With a poignant hopefulness, Mongolia, population 2.7 million, is trying to establish a market economy in the deep shadow of neighboring China.
by Jim Benning | 08.20.10 | 12:20 PM ET
Claire Berlinski offers a provocative take on Turkish culture in World Affairs:
As the First General Law of Travel tells us, every nation is its stereotype. Americans are indeed fat and overbearing, Mexicans lazy and pilfering, Germans disciplined and perverted. The Turks, as everyone knows, are insane and deceitful. I say this affectionately. I live in Turkey. On good days, I love Turkey. But I have long since learned that its people are apt to go berserk on you for no reason whatsoever, and you just can’t trust a word they say. As one Turkish friend put it (a man who has spent many years in America, and thus grasps the depth of the cultural chasm), “It’s not that they’re bad. They don’t even know they’re lying.”
(Via AL Daily)
by Michael Yessis | 08.20.10 | 11:37 AM ET
And they’re spending wads of money. Silvia Marchetti writes:
Luring tourists from Russia is a lucrative pursuit in Italy. Many of the most breathtaking and expensive locations have been virtually colonized by them.
They’re the former Soviet Union’s new nobility—billionaire businessmen, bankers and investors who travel across the peninsula in limousines, yachts and helicopters (for 2,000 euros an hour), picking the most romantic scenery for the purchase of dreamlike castles and sea manors.
by Eva Holland | 08.17.10 | 5:13 PM ET
Sweden—at least, it is if you adjust for national GDP while measuring any given country’s share of the pop music market. Foreign Policy has a cool explanatory graphic.
Don’t worry, America: Writer Joshua Keating also notes that “the world’s most popular artists, no matter where they’re from, often perform rock, R&B, and hip-hop tunes that are unmistakably American in origin.” USA! USA! (Via @nobauerm)
by Eva Holland | 08.12.10 | 9:53 AM ET
The country’s tourism agency has issued some, er, helpful guidelines for locals in preparation for the 2012 Olympic Games, which will be held in London. Among the tips? Don’t serve prepackaged jam to Germans, don’t mention the Falkland Islands to Argentinians and don’t bring up the Mexican-American War with Mexicans. In the accompanying video, a Guardian reporter takes the tips for a test drive.
by Michael Yessis | 08.04.10 | 11:42 AM ET
That line comes from a great story by David Segal that explores the pluses and minuses for Italy as it maintains tradition amid the rush of progress and globalization.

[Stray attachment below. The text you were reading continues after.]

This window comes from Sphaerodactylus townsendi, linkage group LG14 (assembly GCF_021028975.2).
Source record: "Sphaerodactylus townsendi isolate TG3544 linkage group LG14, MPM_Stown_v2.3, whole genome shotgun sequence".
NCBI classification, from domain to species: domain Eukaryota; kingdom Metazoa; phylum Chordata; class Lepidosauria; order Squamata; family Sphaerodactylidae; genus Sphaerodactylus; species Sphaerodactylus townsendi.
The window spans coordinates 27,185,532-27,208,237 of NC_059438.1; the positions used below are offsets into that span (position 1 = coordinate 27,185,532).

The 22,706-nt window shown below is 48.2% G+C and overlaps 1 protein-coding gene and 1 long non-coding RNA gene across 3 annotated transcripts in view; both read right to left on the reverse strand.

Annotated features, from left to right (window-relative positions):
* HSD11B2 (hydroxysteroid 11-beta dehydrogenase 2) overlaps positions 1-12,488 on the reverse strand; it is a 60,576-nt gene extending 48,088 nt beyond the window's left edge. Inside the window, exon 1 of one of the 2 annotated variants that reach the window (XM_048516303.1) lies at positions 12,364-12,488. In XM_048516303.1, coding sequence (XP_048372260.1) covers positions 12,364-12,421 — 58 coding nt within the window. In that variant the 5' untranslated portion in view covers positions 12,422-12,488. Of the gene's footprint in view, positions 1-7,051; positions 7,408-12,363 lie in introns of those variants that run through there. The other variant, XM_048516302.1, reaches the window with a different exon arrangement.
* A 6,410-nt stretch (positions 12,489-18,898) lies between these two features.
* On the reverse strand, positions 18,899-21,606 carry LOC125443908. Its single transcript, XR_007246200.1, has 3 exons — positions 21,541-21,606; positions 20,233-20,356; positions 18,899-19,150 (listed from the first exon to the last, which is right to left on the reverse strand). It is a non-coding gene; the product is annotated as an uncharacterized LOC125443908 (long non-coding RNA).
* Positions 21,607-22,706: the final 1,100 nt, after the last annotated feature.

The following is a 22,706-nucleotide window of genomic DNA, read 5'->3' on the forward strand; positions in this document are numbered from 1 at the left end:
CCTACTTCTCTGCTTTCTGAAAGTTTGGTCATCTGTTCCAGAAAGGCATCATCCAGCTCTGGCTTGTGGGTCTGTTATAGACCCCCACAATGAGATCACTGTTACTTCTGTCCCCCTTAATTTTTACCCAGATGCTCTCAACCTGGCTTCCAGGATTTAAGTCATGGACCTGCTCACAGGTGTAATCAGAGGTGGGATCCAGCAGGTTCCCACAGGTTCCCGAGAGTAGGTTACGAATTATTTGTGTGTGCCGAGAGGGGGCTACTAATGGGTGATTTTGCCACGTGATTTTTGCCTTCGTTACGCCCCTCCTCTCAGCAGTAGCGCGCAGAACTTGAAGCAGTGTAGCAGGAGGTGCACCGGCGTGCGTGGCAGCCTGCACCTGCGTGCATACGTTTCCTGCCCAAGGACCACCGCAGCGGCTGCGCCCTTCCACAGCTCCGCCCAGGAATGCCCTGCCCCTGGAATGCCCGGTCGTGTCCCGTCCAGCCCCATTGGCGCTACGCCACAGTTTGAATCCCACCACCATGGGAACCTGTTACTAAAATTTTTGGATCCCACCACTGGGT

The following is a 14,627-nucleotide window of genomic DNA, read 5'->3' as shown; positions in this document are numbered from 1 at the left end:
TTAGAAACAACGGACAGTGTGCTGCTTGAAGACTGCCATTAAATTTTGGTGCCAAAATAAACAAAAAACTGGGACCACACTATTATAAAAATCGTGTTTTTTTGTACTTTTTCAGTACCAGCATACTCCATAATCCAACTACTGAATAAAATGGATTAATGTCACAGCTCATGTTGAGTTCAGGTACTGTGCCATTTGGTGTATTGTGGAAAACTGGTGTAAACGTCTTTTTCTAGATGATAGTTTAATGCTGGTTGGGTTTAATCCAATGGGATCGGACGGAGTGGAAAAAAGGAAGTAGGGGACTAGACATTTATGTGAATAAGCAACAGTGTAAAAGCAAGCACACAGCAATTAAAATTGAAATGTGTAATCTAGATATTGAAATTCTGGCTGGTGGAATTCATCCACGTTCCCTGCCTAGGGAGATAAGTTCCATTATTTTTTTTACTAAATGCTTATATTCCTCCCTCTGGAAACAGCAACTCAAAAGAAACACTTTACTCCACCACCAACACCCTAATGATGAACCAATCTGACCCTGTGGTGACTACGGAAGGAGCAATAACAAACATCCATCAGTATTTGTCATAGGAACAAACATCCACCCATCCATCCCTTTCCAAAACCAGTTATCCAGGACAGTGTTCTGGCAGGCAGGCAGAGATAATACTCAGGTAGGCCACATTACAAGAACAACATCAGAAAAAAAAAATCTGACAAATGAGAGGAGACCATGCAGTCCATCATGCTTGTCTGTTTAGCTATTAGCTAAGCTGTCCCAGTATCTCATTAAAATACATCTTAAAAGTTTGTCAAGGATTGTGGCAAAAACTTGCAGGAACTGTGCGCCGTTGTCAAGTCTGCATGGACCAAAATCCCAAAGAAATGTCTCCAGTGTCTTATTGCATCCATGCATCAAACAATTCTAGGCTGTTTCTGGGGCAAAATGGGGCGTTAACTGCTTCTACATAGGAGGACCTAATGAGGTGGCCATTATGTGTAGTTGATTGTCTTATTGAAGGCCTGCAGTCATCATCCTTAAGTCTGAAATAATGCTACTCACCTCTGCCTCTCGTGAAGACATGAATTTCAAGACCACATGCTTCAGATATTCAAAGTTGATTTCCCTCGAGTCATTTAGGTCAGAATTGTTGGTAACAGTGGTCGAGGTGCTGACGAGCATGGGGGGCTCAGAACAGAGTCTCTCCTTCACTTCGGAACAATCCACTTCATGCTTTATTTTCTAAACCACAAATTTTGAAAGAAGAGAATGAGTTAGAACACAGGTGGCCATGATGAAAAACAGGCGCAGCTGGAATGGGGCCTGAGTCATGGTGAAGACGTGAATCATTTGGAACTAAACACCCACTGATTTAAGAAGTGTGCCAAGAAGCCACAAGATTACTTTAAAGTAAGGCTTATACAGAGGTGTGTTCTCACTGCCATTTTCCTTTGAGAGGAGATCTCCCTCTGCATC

In the eternal contest between the meticulously honed and the nationally franchised, Italy knows where it stands. As a matter of profit and loss, it doesn’t make sense to store wool in a spa and let it convalesce for six months, but the methods of Luciano Barbera were never destined for a get-rich-quick guide to manufacturing. His business will make sense only to customers, and for them, quality has a logic of its own.
And of course, the worship of growth has its limitations. The American economy is vastly more robust, but instead of family-owned bakeries, which seem to dot every hectare of Italy, we’ve got Quiznos. And for all the efficiency and horsepower in Germany, no character in a movie has ever welled up and sighed, “We’ll always have Stuttgart.”
by Eva Holland | 07.09.10 | 1:24 PM ET
Over at Gadling, blogger Jeremy Kressmann has a cool find: A new Pittsburgh take-out restaurant that serves up food from those countries that America most often finds itself at odds with on the international scene. First up at Conflict Kitchen? Iranian kubideh. The restaurant’s theme will rotate every few months.
Awhile back, we talked to Rick Steves about travel—to Iran and other less-visited countries—as “a political act that broadens your perspective.” I guess we could call this eating as a political act?
by Eva Holland | 07.06.10 | 12:44 PM ET
Gawker goes there, digging up a series of straight-faced shots from the Queen’s just-wrapped visit to make the point. Of course, we know that Canada is the furthest thing from boring—and I’m betting the Queen would agree.
- « Prev Page
- Next Page »